Investing in gold in Australia: ASX-listed gold stocks
Finally, those interested in investing in gold in Australia may want to look at gold-mining and exploration companies listed on the ASX. An easy place to begin is with the biggest gold companies listed on the ASX:
The biggest gainers are another solid point to start from:
Finally, those more interested in particular jurisdictions may want to check out these state-by-state overviews of ASX-listed gold companies:
- Gold in South Australia
- Gold in Western Australia
- Gold in Queensland
- Gold in New South Wales
- Gold in Victoria
As with any investment, the key to investing in ASX gold stocks is to keep due diligence front and centre.
This is an updated version of an article first published by the Investing News Network in 2019.
Don't forget to follow us @INN_Australia for real-time updates!
Securities Disclosure: I, Melissa Pistilli, currently hold no direct investment interest in any company mentioned in this article.
Editorial Disclosure: The Investing News Network does not guarantee the accuracy or thoroughness of the information reported in the interviews it conducts. The opinions expressed in these interviews do not reflect the opinions of the Investing News Network and do not constitute investment advice. All readers are encouraged to perform their own due diligence.
Following international pressure, the Australian government has promised to reach net zero emissions by 2050.
In a last-minute commitment after months of debate, the Australian government has promised to reach net zero emissions by 2050, expecting to meet the goal largely through technology development.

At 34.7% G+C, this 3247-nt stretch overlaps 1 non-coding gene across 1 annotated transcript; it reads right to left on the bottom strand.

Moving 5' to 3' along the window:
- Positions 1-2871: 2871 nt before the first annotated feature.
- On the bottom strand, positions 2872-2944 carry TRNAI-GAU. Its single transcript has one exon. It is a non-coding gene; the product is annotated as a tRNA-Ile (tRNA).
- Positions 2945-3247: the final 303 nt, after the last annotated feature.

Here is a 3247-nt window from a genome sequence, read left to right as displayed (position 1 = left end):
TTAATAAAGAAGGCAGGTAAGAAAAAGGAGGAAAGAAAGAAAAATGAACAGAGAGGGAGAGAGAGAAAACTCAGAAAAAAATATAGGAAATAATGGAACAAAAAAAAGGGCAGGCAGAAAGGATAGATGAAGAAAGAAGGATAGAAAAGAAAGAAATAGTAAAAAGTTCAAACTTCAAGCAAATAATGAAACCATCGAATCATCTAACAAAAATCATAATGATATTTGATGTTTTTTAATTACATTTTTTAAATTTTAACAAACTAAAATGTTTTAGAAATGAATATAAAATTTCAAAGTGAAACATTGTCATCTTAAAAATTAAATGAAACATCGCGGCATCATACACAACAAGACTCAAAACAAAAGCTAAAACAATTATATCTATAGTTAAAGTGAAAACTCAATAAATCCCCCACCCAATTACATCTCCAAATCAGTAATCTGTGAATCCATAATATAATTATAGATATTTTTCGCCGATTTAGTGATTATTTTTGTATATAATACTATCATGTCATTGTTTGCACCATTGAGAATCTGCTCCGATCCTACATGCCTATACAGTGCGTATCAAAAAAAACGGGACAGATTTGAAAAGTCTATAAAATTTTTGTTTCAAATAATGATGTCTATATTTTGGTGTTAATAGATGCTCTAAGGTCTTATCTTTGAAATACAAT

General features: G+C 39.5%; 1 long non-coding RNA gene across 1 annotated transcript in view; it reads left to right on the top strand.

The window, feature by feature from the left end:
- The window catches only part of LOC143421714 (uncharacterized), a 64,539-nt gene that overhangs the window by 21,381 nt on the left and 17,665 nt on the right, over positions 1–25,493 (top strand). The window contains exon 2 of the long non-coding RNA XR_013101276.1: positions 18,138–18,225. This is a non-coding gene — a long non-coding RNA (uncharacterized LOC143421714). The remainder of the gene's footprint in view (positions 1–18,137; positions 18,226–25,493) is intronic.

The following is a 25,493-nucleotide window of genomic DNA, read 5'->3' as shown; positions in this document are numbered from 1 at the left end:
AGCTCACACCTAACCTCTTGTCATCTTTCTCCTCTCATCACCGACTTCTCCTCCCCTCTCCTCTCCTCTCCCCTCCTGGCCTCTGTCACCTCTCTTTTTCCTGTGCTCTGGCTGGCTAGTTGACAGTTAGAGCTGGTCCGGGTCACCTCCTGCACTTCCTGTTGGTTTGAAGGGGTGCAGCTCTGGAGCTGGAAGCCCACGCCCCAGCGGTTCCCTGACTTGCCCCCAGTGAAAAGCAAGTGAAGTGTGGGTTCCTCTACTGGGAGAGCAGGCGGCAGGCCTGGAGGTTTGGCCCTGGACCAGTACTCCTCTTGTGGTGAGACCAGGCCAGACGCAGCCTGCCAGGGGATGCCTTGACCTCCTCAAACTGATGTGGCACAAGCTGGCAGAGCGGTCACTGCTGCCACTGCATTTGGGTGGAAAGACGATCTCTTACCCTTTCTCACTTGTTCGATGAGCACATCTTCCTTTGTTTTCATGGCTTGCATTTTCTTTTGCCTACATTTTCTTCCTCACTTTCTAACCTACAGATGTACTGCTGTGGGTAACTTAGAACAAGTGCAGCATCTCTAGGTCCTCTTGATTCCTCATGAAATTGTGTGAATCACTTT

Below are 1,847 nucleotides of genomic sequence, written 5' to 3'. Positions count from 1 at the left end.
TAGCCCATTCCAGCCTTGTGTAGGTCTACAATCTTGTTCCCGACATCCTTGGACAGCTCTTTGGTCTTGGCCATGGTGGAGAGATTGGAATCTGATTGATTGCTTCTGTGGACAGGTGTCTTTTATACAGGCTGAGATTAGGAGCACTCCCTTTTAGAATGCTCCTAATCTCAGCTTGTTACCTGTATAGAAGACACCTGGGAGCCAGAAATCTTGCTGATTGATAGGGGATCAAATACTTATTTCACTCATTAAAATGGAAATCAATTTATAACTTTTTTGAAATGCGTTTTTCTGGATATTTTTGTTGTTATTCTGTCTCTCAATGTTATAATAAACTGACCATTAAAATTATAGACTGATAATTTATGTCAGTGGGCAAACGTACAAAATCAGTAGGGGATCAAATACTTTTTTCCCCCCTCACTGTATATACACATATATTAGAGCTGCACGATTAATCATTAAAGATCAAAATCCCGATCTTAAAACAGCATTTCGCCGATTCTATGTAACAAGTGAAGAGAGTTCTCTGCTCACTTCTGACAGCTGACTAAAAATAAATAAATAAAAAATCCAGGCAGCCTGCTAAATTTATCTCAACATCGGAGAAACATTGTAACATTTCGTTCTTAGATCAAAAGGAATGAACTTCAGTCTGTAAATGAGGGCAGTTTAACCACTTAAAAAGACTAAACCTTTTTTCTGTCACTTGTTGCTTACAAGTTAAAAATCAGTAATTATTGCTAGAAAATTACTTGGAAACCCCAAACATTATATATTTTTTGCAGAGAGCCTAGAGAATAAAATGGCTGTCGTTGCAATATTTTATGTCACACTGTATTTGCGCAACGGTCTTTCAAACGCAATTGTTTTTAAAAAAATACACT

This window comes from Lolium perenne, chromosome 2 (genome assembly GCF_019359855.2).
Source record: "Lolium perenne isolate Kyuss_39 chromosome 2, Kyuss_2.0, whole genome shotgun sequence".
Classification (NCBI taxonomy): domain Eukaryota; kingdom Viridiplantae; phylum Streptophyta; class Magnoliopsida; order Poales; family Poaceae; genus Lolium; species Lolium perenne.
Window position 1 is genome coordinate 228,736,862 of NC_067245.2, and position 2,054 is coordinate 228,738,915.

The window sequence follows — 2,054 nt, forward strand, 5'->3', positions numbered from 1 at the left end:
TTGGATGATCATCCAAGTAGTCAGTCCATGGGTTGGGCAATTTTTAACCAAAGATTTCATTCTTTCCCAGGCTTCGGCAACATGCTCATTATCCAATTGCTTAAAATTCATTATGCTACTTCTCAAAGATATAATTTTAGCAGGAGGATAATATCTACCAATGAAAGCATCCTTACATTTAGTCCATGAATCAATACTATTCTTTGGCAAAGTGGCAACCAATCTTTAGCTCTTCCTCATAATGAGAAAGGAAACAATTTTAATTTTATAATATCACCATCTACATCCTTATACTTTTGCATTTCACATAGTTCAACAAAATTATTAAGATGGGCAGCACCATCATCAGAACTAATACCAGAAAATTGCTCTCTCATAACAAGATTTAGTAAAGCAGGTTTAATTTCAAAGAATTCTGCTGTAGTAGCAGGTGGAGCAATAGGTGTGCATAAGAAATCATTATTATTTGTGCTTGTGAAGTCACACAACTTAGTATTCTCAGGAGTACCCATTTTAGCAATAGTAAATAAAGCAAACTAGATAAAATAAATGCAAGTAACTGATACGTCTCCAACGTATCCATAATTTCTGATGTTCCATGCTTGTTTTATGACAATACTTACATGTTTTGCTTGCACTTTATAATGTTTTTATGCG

The move comes following international pressure as Australia had previously refused to join countries in pledging to meet the target ahead of the United Nations' COP26 climate conference in Glasgow.
However, the plan unveiled on Tuesday (October 26), which includes a government investment of AU$20 billion, does not strengthen the target set for 2030, with Prime Minister Scott Morrison saying Australia is on track to beat its Paris Agreement goal, cutting emissions by 30 to 35 percent by that decade.
"We will do this the Australian way," Morrison said ahead of a press conference, announcing investments in new energy technologies like hydrogen and low-cost solar.
An Australian hydrogen industry could be worth more than AU$50 billion in 2050, according to the government. Meanwhile, expanding production and processing of metals like lithium, nickel, copper and uranium could together be worth around AU$85 billion in exports in 2050.